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|Title:||Efficiency of Carbon-Based Electrodes on a Microbial Electrolysis System for the Treatment of Bilge Water||Authors:||Gatidou, Georgia
Koutsokeras, Loukas E.
|Major Field of Science:||Engineering and Technology||Field Category:||Mechanical Engineering||Keywords:||Bilge water;Carbon foam;Carbon cloth;3D graphene foam;Microbial electrolysis cell;Anaerobic treatment||Issue Date:||11-May-2022||Source:||Frontiers in Environmental Science, vol. 10, pp. 1-12||Volume:||10||Start page:||1||End page:||12||Journal:||Frontiers in Environmental Science||Abstract:||A coupled Microbial Electrolysis Cell (MEC) – Anaerobic Granular Sludge (AGS) system was settled to investigate for the first time the ability of various carbon-based electrodes to enhance biodegradation of real bilge water (BW) and increase methane generation as an emerging technology for converting organic matter into value-added products. Results revealed that the performance of the three types of electrodes named carbon foam (CF), carbon cloth (CC) and three-dimensional graphene foam (3DG), was both time and organic load content dependent during the experimental cycles. Cumulative CH4 generation reached 235 mL in just 13 days after feeding the AGS with 50% of BW and application of 1.0 V at 3DG electrodes, followed by CC electrodes (148.3 mL). CF proved to be more resistant in higher BW concentration showing a sufficient performance of 1 month. However, in the third cycle, the performances of MECs containing 3DG and CC were higher compared to the CF and the control. Over the first cycle, the soluble Chemical Oxygen Demand (sCOD) removal was found to be around 70% to all MECs, and this value was around 10% higher than the control. Among the different Volatile Fatty Acids (VFAs), acetic acid was identified in the highest concentration in the first cycle, whereas propionic acid was detected in the second and third cycles. Microbial profile analysis showed that Methanobacterium and Desulfovibrio had substantially higher abundances in the cathodes than in the suspended anaerobic sludge. An X-ray diffraction (XRD) investigation of the used electrodes pointed out the formation of various crystalline compounds on their surface, which were different for the anode and cathode.||URI:||https://hdl.handle.net/20.500.14279/29567||ISSN:||2296-665X||DOI:||10.3389/fenvs.2022.894240||Rights:||© Frontiers Media S.A.||Type:||Article||Affiliation :||Cyprus University of Technology|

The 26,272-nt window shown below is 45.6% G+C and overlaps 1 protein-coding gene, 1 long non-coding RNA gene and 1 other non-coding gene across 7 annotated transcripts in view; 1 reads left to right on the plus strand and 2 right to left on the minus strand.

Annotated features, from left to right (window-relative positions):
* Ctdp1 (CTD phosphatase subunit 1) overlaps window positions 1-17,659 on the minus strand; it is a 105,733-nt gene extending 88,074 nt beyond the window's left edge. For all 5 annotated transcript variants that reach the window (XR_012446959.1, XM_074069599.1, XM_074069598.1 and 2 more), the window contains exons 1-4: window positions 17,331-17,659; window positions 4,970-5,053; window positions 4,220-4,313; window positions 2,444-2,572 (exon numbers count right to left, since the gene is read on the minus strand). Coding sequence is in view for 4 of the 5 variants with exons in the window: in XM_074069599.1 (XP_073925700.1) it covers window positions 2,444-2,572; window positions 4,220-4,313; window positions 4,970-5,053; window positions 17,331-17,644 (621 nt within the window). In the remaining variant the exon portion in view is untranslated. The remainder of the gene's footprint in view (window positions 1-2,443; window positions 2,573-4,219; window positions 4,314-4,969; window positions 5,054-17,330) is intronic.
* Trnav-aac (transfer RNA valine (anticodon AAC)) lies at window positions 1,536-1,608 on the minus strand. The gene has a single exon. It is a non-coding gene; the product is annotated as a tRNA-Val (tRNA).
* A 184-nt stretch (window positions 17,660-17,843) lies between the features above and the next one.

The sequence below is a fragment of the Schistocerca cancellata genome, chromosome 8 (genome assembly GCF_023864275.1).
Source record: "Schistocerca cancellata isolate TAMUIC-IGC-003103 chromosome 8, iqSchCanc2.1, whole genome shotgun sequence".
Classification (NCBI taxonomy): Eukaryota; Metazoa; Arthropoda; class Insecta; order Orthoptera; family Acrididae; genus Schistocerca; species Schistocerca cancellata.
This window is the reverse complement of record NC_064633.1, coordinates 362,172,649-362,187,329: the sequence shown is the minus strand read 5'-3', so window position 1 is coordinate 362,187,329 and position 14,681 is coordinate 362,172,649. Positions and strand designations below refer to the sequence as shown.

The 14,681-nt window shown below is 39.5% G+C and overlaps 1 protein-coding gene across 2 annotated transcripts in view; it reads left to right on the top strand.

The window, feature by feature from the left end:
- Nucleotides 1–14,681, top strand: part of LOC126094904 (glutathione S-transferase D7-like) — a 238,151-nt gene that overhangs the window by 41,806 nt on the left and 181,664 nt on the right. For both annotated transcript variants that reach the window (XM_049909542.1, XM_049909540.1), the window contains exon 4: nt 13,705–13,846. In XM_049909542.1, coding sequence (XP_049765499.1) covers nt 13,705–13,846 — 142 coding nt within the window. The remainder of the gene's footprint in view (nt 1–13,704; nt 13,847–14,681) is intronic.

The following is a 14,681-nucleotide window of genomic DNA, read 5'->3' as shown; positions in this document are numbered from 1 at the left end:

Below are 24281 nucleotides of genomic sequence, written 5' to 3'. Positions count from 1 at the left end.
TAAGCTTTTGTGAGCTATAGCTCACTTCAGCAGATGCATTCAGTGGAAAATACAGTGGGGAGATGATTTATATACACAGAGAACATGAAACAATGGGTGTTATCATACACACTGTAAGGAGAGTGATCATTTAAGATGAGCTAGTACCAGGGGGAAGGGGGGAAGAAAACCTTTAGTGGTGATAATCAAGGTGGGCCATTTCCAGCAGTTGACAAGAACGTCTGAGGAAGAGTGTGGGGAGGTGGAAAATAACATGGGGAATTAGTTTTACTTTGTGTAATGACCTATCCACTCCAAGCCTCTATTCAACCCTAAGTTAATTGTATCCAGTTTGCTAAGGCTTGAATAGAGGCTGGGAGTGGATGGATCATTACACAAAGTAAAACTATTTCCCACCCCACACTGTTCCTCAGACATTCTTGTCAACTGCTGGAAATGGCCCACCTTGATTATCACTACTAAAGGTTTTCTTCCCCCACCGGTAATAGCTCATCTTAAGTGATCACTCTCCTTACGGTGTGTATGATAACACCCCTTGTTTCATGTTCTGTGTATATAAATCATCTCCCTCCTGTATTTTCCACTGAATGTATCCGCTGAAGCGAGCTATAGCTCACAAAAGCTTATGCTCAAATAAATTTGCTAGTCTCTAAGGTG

|Appears in Collections:||Άρθρα/Articles|
checked on Nov 28, 2023
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